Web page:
- n. In printing, a fault caused by overlapping: said of leads or rules that slip and overlap, of a kerned type that overlaps or binds a type in a line below, also of a color that impinges on another color in prints of two or more colors.
- In lawn-bowls, to roll (the ball) with great force.
- n. See compartment line.
- n. The side of a log upon which it rests when being dragged.
- v. lacrosse To play defense on the defensemen or midfielders, as an attackman.
- n. An instance of riding.
- n. informal A vehicle.
- n. An amusement ridden at a fair or amusement park.
- n. A lift given to someone in another person's vehicle.
- n. UK A road or avenue cut in a wood, for riding; a bridleway or other wide country path.
- n. UK, dialect, archaic A saddle horse.
GNU Webster's 1913
- v. To be carried on the back of an animal, as a horse.
- v. To be borne in a carriage. See Synonym, below.
- v. To be borne or in a fluid; to float; to lie.
- v. To be supported in motion; to rest.
- v. To manage a horse, as an equestrian.
- v. To support a rider, as a horse; to move under the saddle.
- v. To sit on, so as to be carried
- v. To manage insolently at will; to domineer over.
- v. To convey, as by riding; to make or do by riding.
- v. (Surg.) To overlap (each other); -- said of bones or fractured fragments.
- n. The act of riding; an excursion on horseback or in a vehicle.
- n. Prov. Eng. A saddle horse.
- n. A road or avenue cut in a wood, or through grounds, to be used as a place for riding; a riding.
- v. climb up on the body
- v. have certain properties when driven
- v. sit on and control a vehicle
- v. move like a floating object
- v. harass with persistent criticism or carping
- v. be carried or travel on or in a vehicle
- v. keep partially engaged by slightly depressing a pedal with the foot
- v. be sustained or supported or borne
- v. continue undisturbed and without interference
- v. be contingent on
- v. ride over, along, or through
- v. lie moored or anchored
- v. copulate with
- n. a journey in a vehicle (usually an automobile)
- n. a mechanical device that you ride for amusement or excitement
- v. sit and travel on the back of animal, usually while controlling its motions
- Middle English riden, Old English rīdan, from Proto-Germanic *rīdanan, from Proto-Indo-European *reydʰ-. Cognate with Dutch rijden, German reiten, Swedish rida; and (from Indo-European) with Welsh rhwyddhau ("hurry"). (Wiktionary)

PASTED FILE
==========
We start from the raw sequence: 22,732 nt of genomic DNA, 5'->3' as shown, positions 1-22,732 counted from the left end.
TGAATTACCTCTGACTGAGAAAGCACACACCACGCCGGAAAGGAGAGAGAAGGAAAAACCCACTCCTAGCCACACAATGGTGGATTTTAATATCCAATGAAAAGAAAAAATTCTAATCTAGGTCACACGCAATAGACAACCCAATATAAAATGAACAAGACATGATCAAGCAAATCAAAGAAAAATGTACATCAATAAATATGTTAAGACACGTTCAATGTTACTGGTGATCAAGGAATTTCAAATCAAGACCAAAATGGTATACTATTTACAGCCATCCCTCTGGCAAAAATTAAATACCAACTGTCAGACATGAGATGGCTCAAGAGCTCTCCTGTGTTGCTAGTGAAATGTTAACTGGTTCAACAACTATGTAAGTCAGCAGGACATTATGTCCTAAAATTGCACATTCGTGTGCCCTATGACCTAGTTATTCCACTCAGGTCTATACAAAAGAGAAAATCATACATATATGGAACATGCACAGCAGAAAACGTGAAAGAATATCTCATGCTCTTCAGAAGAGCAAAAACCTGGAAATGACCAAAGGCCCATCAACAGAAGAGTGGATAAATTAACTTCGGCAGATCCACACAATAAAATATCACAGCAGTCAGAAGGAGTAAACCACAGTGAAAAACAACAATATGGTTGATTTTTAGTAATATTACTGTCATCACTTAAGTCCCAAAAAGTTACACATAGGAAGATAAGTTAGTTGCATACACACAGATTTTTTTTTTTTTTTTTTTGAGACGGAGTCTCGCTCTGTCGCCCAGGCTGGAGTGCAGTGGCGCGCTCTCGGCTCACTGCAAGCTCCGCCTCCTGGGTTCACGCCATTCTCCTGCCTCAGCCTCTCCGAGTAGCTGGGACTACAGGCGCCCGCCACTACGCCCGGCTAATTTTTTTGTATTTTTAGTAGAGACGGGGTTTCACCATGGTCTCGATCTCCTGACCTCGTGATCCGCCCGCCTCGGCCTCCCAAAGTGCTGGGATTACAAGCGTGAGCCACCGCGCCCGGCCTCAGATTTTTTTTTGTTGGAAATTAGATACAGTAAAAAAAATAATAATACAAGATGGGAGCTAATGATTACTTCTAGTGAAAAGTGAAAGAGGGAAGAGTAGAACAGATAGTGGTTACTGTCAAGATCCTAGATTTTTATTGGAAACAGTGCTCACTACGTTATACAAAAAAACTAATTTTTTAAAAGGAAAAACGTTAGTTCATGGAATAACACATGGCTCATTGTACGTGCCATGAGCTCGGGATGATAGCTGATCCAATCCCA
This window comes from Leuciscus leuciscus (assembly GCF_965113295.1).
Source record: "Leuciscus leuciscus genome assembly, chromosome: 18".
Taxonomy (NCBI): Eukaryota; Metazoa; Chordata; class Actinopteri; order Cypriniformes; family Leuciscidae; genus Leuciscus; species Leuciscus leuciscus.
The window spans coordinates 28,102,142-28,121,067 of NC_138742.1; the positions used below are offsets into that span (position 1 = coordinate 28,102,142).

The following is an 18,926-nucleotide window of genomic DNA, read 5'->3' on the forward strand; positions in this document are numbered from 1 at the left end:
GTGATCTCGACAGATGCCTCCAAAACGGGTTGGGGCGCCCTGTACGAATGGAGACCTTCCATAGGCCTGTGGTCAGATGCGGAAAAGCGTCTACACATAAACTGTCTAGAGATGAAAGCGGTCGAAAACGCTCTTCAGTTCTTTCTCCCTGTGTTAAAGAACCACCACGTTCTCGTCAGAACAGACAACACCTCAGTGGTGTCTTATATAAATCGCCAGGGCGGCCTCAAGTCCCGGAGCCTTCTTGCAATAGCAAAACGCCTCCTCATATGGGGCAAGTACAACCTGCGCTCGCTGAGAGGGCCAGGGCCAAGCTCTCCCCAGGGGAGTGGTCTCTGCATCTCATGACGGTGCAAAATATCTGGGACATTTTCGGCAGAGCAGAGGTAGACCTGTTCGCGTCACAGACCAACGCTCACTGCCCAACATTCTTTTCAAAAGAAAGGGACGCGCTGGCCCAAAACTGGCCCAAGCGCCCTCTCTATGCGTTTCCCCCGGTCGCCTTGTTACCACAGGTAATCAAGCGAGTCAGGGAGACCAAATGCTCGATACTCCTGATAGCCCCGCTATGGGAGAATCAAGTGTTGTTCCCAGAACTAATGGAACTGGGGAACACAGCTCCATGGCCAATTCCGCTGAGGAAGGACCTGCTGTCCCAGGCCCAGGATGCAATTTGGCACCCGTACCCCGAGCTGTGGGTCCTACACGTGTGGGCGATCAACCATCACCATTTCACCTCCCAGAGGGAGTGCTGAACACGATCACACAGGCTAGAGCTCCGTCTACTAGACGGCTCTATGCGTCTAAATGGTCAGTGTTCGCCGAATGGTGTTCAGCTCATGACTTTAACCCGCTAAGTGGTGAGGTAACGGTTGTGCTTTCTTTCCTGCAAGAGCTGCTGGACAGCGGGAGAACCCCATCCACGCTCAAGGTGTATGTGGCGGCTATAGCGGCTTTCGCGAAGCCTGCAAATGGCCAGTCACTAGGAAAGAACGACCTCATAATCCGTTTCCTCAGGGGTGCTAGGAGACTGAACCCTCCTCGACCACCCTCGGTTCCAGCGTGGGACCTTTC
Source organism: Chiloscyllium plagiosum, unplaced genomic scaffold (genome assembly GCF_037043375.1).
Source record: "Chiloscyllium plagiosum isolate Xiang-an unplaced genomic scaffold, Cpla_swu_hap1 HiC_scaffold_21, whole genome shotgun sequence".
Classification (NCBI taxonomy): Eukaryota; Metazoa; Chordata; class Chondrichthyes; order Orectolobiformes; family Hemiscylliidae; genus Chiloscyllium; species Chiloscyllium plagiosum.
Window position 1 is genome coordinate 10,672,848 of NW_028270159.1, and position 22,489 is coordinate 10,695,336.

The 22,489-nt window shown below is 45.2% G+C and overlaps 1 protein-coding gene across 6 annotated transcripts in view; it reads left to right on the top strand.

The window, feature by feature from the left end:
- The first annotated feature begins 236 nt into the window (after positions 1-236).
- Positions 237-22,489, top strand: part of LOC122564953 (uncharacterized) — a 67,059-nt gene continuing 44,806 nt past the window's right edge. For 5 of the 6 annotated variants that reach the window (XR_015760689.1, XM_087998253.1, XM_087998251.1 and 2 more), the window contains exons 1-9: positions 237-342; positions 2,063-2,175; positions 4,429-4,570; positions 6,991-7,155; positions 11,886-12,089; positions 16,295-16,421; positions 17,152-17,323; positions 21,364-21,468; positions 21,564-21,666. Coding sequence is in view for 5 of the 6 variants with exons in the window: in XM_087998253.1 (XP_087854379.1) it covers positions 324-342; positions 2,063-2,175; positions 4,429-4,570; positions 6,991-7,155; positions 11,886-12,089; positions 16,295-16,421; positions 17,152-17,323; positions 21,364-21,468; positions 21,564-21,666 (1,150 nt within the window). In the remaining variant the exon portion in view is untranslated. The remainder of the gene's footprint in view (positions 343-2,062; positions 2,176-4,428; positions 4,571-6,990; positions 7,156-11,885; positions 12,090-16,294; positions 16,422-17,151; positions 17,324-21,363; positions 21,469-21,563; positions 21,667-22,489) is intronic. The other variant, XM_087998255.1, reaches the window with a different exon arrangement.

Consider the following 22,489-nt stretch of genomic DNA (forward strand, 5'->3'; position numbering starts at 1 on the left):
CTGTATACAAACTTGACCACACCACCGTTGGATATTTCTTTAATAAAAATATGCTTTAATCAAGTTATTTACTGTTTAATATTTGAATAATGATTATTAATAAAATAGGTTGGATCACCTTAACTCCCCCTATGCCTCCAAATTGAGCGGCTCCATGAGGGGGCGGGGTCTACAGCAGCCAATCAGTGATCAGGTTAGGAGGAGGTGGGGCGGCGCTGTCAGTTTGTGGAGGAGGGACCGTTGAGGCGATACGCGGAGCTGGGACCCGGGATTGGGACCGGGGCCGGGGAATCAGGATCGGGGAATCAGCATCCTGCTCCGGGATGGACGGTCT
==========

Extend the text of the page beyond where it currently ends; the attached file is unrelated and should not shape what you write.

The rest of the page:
- Middle English riden, from Old English rīdan. (American Heritage® Dictionary of the English Language, Fourth Edition)
“I love the game, love the ride * ok lah I don't know the ride* and I love the movie.”
“We were four, we were fourand I ride, and I ride”
“We were three, we were threeand I ride, and I ride”
“FIFTY leagues, fifty leaguesand I ride, and I ride”
“Turpin, "said the hag, drawing as near to the highwayman as Bess would permit her;" dead men walk and ride -- ay, _ride_!”
“I wonder what my boss would say if I told him I needed him to buy me a flat near London Bridge because the 25 minute train ride is a bit much.”
“But for travelers just visiting Barcelona, I highly suggest taking the brief and easy train ride from the airport or take a cab.”
“As you can see my main ride is all show and since my Nickel Metal Hydride battery pack was stolen I am struggling by with Lead Acid which are heavy but I do get a good 50Kph.”
“The train ride is supposed to last for 45 minutes.”
“Best part of the train ride is between Creel and El Fuerte.”
These user-created lists contain the word ‘ride’.
As originally suggested on sweet tooth fairy domino:
Each person adds one word trying to create a single, potentially infinite sweet tooth fairy (please look it up if you are not familiar wit...
random gangster lingo and street slang with extra absurdities.
( open list, randomness )
Typical words from Beatles song titles. Can you recreate the titles?
(Grammatical words have been omitted)
Words only (I left out the expressions) from Geza Kerenyi's EN-HU interpreters' dictionary. Most of them pose some difficulty when interpreted between HU and EN in either or both directions.
Words overused in modern pop music.
Also see ruzuzu's list: Words that should be heard in songs more often.
Read the top word on the list and add a word that you associate with it. The association may be semantic, etymological, structural, literary, personal, etc.
1. In t...
Very basic words for ESL students.
Listening to this as an audio book for the second time. Tim O'Brien uses simple words and phrases to great effect. Very few unfamilar and big words . The writing style reminds me of words from Joh...
short, sweet, epic, catchy, sassy, sexy & sizzling.
( personal list, randomness )
Looking for tweets for ride.